Thursday, October 19, 2006

Supreme court rebuked by congress

John Yoo, professor of law at UC Berkeley, writes on the "military commission law," which was Congress' response to the Hamdan decision, explaining that it is much more than just that:
[Congress and the president] told the courts, in effect, to get out of the war on terror, stripped them of habeas jurisdiction over alien enemy combatants, and said there was nothing wrong with the military commissions. It is the first time since the New Deal that Congress had so completely divested the courts of power over a category of cases. It is also the first time since the Civil War that Congress saw fit to narrow the court's habeas powers in wartime because it disagreed with its decisions.

The law goes farther. It restores to the president command over the management of the war on terror. It directly reverses Hamdan by making clear that the courts cannot take up the Geneva Conventions. Except for some clearly defined war crimes, whose prosecution would also be up to executive discretion, it leaves interpretation and enforcement of the treaties up to the president. It even forbids courts from relying on foreign or international legal decisions in any decisions involving military commissions.
Traditionally, treaties have been considered politics not law and consequently the Supreme Court should have no business interpreting them. During Pres. Washington's administration, for example, France went to war with England and tried to force the US to obey our mutual defense treaty and go to war on France's side. No politician on the US side agreed. If the Supreme Court had claimed jurisdiction then and forced a war, the American experiment might have come to a quick and painful end.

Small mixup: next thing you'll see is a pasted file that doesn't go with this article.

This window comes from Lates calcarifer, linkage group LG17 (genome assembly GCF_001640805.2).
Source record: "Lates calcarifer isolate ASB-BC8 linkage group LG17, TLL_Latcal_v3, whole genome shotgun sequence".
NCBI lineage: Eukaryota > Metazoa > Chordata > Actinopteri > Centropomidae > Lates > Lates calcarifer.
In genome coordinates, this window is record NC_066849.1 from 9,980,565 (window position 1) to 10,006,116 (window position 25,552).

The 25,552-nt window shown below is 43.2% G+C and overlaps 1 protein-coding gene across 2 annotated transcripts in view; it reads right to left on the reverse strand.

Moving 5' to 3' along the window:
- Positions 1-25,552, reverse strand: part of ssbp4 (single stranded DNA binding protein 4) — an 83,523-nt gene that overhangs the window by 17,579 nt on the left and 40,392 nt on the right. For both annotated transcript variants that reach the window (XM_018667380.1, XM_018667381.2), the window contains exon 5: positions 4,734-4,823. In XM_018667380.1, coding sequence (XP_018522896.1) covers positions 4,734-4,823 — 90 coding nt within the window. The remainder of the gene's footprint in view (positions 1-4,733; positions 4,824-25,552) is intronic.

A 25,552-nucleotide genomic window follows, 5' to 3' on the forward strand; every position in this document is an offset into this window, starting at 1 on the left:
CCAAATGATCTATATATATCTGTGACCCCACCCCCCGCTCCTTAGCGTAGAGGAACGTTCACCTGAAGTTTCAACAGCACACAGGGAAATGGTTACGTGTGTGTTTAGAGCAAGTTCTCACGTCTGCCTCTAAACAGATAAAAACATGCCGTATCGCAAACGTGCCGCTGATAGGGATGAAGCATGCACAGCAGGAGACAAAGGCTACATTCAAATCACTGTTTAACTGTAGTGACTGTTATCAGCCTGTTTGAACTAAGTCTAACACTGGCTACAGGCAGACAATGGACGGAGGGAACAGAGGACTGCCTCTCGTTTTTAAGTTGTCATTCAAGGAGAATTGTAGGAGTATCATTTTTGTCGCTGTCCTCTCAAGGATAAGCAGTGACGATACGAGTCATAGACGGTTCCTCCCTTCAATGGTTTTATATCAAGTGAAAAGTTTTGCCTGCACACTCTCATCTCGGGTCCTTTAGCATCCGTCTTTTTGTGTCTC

Professor Yoo's interpretation of how the press missed the meaning of this law is also interesting:

All this went overlooked during the fight over the bill by the media, which focused on Sens. McCain, Graham and Warner's opposition to the administration's proposals for the use of classified evidence at terrorist trials and permissible interrogation methods. In its eagerness to magnify an intra-GOP squabble, the media mostly ignored the substance of the bill, which gave current and future administrations, whether Democrat or Republican, the powers needed to win this war.
In other words, the press was so busy trying to make Republicans look bad that they missed the big picture.

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